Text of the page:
Get Help


If you need immediate information you can call one of these 24-hour toll-free hotlines.

  • Rape Abuse & Incest National Network
  • 800-656-4673
  • Childhelp USA
  • 800-422-4453
  • National Domestic Violence/Abuse Hotline
  • 800-799-7233

Available in English, Spanish and German, with other languages coming.

Why don’t many people fight or escape when they’re being raped?

Why are memories of sexual assault so often fragmentary and lacking a clear linear narrative?

Is the brain’s response to attack essentially the same – controlled by the defense circuitry, running on reflexes and habits – during sexual assault, physical assault, and military combat?

The answers have big implications for people who have been sexually assaulted, for those who investigate and prosecute such crimes, and for everyone else who knows or works with someone who’s been sexually assaulted.

The answers, it turns out, are the same in every culture. Around the world, the most common responses of people during sexual assaults are basically the same: The brain’s defense circuitry takes over, the rational prefrontal cortex is impaired, and behavior is mostly reflexive and habitual.

Evolution sculpted those basic responses into our brains long before we were sophisticated enough to create cultures, long before we began to misunderstand and misjudge sexual assault survivors with culture-based expectations of how women and men “should” respond during assaults and remember them later.

The impacts of stress and trauma on the brain’s “hardware” have always and everywhere been the same. That includes giving control of behavior mostly to the habit circuitry. But the “software” that runs on the habit circuitry has been created and shaped by experience and by culture. That software consists of habitual ways that assault victims have already been conditioned – including by power relations based on sex, class, age, race, ethnicity, gender, sexuality, etc. – into passive resistance and submission to those who possess more power than them.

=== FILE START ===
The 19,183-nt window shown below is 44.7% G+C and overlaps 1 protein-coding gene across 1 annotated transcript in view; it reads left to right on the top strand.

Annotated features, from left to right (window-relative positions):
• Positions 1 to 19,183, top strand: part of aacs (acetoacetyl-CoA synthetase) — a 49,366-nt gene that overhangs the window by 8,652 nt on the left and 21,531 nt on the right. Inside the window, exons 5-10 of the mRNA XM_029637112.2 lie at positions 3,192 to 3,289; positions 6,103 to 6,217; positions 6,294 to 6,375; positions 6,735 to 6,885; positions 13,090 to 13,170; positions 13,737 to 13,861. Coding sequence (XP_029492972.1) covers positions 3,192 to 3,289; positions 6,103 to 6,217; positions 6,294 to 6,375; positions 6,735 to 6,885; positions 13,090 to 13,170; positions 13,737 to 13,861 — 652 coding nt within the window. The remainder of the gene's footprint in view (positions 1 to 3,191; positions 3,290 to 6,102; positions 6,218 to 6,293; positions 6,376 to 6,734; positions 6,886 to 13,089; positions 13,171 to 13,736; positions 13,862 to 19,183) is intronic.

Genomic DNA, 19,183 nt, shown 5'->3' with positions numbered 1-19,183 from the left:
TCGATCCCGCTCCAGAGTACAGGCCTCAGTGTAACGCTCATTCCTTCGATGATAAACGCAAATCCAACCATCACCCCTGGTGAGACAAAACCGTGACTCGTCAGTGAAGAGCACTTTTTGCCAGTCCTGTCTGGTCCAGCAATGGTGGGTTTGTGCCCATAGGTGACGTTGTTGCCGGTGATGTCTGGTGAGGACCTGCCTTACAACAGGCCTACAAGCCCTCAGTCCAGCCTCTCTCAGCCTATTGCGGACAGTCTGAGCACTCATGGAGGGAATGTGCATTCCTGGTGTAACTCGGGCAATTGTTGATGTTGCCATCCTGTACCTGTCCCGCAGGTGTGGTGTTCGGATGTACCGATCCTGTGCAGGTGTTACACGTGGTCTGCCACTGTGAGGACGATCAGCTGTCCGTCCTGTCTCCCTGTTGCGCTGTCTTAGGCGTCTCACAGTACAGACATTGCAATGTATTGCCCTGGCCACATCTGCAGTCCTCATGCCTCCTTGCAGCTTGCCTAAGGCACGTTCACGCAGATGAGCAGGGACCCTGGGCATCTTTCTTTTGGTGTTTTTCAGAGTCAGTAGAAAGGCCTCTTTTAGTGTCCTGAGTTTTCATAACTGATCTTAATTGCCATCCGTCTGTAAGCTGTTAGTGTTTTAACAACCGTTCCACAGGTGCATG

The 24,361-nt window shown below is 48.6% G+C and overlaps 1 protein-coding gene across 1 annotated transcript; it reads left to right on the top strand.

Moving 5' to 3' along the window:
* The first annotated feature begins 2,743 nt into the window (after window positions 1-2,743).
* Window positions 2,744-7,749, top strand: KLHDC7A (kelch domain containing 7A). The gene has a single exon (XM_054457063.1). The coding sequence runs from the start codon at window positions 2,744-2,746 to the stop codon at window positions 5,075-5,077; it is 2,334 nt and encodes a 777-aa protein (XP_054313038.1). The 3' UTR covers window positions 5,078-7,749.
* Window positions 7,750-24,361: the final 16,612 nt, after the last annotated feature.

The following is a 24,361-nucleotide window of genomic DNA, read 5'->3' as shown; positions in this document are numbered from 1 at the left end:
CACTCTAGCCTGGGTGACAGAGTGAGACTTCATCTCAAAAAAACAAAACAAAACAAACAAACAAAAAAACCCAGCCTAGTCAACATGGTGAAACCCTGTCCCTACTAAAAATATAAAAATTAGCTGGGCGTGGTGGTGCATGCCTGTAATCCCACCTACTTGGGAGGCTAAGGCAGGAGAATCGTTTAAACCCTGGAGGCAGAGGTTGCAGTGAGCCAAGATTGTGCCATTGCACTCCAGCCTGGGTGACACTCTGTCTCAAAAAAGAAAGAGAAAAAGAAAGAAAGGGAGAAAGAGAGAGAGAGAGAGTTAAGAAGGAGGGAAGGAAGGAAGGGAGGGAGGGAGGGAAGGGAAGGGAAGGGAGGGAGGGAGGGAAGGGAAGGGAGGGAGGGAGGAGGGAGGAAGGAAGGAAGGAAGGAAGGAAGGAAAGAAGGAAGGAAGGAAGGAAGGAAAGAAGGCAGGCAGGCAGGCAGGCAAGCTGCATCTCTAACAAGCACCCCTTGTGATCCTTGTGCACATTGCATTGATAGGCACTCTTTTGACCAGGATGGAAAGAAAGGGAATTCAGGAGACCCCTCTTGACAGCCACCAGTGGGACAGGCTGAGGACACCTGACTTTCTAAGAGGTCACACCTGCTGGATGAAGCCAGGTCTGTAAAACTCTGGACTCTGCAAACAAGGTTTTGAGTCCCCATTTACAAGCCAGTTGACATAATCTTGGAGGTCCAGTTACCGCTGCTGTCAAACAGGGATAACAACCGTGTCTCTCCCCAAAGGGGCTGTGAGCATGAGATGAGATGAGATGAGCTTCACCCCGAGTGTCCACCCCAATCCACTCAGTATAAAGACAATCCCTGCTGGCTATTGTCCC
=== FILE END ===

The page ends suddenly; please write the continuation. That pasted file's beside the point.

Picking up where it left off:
This is why most sexual assault victims find themselves automatically engaging in – and stuck on – ineffective passive and submissive habit behaviors. The neurobiology of stress and trauma intersect with power dynamics and culturally conditioned habits. This also explains why most perpetrators select their victims based on those power differentials, and why they can generally depend on victims’ ineffective resistance and submission.

Critically, these are also reasons why using “fight, flight, freeze” – and adding more f-words (e.g., flop, fawn) as many are now doing – should be abandoned. No phrase starting with “fight, flight, freeze” will reflect the reality of most behaviors of most victims, especially habits of passive resistance and submission that clearly are not “fawning.”

No catchy collection of f-words will reflect what’s known about the neurobiology of trauma. Anything that starts with “fight, flight” and fails to point to habit behaviors (and their roots in culture and power) will be incomplete, even be harmful.